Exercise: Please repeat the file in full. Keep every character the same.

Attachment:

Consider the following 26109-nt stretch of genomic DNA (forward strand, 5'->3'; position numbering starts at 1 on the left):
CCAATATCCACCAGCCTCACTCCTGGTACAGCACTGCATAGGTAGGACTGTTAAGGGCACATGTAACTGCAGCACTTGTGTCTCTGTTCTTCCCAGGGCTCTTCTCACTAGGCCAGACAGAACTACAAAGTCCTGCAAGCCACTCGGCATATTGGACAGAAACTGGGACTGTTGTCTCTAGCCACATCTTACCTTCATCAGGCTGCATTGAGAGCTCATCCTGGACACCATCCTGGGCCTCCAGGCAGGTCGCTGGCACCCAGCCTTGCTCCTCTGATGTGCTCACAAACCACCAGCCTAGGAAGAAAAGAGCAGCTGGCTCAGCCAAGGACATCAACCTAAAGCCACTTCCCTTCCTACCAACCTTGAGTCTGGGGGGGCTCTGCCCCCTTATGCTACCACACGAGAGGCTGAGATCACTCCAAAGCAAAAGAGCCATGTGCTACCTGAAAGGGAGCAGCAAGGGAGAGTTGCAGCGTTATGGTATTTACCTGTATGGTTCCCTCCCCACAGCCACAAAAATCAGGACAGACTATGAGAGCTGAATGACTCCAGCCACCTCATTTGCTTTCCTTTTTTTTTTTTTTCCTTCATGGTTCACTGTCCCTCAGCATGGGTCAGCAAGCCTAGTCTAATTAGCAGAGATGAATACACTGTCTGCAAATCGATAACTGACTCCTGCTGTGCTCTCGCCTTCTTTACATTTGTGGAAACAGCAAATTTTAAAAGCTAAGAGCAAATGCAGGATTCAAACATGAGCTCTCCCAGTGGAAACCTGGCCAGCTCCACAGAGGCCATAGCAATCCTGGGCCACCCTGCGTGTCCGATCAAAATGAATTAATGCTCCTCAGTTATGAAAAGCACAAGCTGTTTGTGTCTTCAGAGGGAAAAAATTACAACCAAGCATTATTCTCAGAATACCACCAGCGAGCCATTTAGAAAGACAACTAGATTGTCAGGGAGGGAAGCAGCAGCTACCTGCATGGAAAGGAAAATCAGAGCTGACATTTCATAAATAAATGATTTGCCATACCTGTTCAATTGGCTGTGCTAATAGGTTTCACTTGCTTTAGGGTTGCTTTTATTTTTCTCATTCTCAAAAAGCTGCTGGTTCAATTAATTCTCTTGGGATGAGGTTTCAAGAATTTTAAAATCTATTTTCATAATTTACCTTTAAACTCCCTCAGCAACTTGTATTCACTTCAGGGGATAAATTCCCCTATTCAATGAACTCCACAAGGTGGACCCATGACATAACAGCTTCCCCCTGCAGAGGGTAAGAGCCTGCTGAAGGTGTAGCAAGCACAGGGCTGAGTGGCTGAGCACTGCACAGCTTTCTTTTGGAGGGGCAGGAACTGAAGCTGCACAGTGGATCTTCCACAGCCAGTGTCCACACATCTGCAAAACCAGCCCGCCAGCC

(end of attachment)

Consider the following 26109-nt stretch of genomic DNA (forward strand, 5'->3'; position numbering starts at 1 on the left):
CCAATATCCACCAGCCTCACTCCTGGTACAGCACTGCATAGGTAGGACTGTTAAGGGCACATGTAACTGCAGCACTTGTGTCTCTGTTCTTCCCAGGGCTCTTCTCACTAGGCCAGACAGAACTACAAAGTCCTGCAAGCCACTCGGCATATTGGACAGAAACTGGGACTGTTGTCTCTAGCCACATCTTACCTTCATCAGGCTGCATTGAGAGCTCATCCTGGACACCATCCTGGGCCTCCAGGCAGGTCGCTGGCACCCAGCCTTGCTCCTCTGATGTGCTCACAAACCACCAGCCTAGGAAGAAAAGAGCAGCTGGCTCAGCCAAGGACATCAACCTAAAGCCACTTCCCTTCCTACCAACCTTGAGTCTGGGGGGGCTCTGCCCCCTTATGCTACCACACGAGAGGCTGAGATCACTCCAAAGCAAAAGAGCCATGTGCTACCTGAAAGGGAGCAGCAAGGGAGAGTTGCAGCGTTATGGTATTTACCTGTATGGTTCCCTCCCCACAGCCACAAAAATCAGGACAGACTATGAGAGCTGAATGACTCCAGCCACCTCATTTGCTTTCCTTTTTTTTTTTTTTCCTTCATGGTTCACTGTCCCTCAGCATGGGTCAGCAAGCCTAGTCTAATTAGCAGAGATGAATACACTGTCTGCAAATCGATAACTGACTCCTGCTGTGCTCTCGCCTTCTTTACATTTGTGGAAACAGCAAATTTTAAAAGCTAAGAGCAAATGCAGGATTCAAACATGAGCTCTCCCAGTGGAAACCTGGCCAGCTCCACAGAGGCCATAGCAATCCTGGGCCACCCTGCGTGTCCGATCAAAATGAATTAATGCTCCTCAGTTATGAAAAGCACAAGCTGTTTGTGTCTTCAGAGGGAAAAAATTACAACCAAGCATTATTCTCAGAATACCACCAGCGAGCCATTTAGAAAGACAACTAGATTGTCAGGGAGGGAAGCAGCAGCTACCTGCATGGAAAGGAAAATCAGAGCTGACATTTCATAAATAAATGATTTGCCATACCTGTTCAATTGGCTGTGCTAATAGGTTTCACTTGCTTTAGGGTTGCTTTTATTTTTCTCATTCTCAAAAAGCTGCTGGTTCAATTAATTCTCTTGGGATGAGGTTTCAAGAATTTTAAAATCTATTTTCATAATTTACCTTTAAACTCCCTCAGCAACTTGTATTCACTTCAGGGGATAAATTCCCCTATTCAATGAACTCCACAAGGTGGACCCATGACATAACAGCTTCCCCCTGCAGAGGGTAAGAGCCTGCTGAAGGTGTAGCAAGCACAGGGCTGAGTGGCTGAGCACTGCACAGCTTTCTTTTGGAGGGGCAGGAACTGAAGCTGCACAGTGGATCTTCCACAGCCAGTGTCCACACATCTGCAAAACCAGCCCGCCAGCC